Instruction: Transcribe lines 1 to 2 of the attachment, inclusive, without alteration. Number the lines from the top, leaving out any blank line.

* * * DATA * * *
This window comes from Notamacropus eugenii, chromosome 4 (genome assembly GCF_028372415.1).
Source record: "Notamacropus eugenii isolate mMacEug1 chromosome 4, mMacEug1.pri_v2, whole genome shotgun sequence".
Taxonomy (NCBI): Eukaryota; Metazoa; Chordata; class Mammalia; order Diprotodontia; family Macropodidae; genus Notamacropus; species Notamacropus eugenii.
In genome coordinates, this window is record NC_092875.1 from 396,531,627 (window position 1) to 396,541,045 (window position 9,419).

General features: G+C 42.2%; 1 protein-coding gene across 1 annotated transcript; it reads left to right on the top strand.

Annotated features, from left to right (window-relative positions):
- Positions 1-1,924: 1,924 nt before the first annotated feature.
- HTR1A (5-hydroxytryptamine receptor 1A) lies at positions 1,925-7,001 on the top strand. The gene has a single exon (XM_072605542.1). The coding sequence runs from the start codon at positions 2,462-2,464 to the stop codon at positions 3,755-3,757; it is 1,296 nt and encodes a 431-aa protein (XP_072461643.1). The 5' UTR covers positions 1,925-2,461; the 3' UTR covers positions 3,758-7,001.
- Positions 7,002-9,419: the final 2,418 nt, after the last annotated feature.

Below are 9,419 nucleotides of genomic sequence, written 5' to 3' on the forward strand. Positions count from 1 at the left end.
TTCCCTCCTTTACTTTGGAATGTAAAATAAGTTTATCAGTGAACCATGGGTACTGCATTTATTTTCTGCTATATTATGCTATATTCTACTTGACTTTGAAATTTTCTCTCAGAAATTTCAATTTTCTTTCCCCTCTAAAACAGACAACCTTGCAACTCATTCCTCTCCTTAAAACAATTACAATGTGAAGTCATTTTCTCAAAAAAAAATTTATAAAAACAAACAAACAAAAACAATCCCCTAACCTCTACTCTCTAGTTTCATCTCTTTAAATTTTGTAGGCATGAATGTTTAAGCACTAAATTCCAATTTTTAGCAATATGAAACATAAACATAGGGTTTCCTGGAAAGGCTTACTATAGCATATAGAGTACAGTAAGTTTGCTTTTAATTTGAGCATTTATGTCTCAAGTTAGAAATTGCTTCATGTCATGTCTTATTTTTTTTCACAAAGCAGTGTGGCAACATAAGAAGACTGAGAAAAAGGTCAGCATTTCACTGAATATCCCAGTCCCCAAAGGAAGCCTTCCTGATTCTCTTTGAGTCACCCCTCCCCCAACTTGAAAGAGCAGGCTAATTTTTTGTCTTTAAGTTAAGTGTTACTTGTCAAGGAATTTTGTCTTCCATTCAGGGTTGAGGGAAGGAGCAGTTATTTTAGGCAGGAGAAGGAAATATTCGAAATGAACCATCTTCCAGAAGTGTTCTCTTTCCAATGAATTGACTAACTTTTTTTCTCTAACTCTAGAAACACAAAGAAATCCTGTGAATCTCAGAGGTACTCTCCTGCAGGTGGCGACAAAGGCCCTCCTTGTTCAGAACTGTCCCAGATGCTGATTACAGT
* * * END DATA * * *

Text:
This window comes from Notamacropus eugenii, chromosome 4 (genome assembly GCF_028372415.1).
Source record: "Notamacropus eugenii isolate mMacEug1 chromosome 4, mMacEug1.pri_v2, whole genome shotgun sequence".